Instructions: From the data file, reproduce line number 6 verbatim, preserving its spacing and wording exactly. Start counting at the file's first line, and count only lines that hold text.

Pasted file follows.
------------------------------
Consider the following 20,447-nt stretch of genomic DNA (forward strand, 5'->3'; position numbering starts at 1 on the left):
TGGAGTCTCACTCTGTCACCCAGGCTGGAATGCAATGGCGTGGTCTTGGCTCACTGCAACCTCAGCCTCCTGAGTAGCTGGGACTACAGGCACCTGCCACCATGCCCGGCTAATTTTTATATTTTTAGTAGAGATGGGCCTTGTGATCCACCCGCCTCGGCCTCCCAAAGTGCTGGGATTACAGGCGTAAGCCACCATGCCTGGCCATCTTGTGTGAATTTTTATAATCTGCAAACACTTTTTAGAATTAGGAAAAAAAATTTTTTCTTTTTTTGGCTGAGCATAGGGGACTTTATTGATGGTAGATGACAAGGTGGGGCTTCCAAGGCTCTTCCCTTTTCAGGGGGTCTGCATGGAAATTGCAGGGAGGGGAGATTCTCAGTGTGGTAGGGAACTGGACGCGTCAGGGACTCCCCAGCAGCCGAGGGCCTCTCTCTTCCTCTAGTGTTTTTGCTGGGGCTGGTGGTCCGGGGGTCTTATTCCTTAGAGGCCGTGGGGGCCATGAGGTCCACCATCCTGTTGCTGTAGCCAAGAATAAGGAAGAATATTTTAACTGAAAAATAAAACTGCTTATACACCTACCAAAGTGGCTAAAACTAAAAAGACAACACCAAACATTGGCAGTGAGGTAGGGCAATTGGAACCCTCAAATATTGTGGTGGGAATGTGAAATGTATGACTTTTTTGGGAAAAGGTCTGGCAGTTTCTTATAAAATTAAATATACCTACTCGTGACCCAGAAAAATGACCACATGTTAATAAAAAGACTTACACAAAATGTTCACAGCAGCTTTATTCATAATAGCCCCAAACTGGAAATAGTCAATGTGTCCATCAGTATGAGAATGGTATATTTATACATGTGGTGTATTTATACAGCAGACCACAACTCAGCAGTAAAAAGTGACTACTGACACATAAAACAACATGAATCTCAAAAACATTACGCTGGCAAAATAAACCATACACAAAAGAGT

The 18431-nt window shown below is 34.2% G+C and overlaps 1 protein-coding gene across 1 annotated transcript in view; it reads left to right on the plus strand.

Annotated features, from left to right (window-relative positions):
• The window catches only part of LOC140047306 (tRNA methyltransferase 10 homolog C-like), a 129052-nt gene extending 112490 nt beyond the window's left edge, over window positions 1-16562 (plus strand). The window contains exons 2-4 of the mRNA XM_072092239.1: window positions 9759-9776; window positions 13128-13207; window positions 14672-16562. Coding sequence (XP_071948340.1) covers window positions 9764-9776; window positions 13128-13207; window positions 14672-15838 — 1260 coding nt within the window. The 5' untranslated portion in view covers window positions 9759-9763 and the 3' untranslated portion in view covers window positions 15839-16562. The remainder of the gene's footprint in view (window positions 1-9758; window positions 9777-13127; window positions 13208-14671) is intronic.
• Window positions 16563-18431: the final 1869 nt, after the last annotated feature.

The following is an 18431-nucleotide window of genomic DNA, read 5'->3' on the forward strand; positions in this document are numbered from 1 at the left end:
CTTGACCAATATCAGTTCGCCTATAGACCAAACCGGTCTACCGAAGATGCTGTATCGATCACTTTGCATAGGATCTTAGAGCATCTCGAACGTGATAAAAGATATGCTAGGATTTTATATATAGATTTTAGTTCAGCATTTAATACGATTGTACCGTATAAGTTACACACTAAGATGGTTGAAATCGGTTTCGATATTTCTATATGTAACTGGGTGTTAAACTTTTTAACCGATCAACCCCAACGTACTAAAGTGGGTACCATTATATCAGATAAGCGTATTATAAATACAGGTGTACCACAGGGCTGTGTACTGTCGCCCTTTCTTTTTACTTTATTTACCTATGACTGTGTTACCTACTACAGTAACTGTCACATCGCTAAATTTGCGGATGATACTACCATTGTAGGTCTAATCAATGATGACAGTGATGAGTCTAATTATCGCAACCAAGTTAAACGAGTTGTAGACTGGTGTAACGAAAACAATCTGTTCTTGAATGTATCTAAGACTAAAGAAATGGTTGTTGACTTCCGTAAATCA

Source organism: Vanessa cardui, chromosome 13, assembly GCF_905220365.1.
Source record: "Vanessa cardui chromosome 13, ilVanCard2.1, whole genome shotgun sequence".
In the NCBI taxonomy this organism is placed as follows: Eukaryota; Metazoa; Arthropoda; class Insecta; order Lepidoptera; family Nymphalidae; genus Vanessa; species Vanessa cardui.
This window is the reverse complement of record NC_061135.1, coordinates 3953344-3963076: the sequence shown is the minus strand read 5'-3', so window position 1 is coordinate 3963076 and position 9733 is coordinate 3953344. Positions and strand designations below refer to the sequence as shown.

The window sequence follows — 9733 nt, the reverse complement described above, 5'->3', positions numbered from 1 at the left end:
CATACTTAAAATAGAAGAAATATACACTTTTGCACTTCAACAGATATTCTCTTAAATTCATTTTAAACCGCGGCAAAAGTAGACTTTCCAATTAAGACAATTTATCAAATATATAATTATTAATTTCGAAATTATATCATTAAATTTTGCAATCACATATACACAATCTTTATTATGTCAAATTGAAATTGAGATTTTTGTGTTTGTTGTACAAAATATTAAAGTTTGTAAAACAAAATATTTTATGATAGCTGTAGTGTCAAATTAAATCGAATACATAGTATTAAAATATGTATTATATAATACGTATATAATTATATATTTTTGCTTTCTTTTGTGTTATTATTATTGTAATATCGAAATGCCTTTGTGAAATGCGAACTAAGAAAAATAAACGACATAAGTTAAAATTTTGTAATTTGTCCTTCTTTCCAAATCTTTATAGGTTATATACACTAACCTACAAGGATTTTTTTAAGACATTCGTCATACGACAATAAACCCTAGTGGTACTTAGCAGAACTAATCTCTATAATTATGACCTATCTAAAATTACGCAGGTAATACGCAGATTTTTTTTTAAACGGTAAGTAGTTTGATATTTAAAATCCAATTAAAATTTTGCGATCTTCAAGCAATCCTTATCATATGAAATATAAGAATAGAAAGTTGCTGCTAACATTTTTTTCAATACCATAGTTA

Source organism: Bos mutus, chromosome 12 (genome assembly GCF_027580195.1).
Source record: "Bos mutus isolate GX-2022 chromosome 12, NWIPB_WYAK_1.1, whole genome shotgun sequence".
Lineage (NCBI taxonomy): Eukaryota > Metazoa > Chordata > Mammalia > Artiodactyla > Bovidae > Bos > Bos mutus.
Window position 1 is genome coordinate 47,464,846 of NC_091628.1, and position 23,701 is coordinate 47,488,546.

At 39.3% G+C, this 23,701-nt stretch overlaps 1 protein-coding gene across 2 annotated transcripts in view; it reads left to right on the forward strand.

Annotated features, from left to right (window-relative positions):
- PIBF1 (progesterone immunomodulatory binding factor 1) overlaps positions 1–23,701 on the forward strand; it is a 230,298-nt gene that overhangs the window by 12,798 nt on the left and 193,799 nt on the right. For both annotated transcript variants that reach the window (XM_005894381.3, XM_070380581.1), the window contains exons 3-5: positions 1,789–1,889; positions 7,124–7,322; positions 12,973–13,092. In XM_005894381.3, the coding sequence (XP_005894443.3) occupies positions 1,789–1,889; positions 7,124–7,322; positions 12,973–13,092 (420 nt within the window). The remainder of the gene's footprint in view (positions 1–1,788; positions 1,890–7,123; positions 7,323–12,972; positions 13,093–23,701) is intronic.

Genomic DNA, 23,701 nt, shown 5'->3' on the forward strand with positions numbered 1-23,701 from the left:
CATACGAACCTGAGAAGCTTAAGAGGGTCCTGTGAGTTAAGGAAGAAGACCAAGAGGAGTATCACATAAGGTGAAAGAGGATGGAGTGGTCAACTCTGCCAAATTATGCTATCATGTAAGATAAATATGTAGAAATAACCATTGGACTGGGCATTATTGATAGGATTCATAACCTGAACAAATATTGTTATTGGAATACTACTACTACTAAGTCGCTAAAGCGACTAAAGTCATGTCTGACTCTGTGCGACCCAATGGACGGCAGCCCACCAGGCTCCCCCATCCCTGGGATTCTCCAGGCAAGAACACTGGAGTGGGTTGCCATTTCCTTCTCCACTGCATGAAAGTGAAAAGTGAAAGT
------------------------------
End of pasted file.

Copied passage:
• Window positions 16563-18431: the final 1869 nt, after the last annotated feature.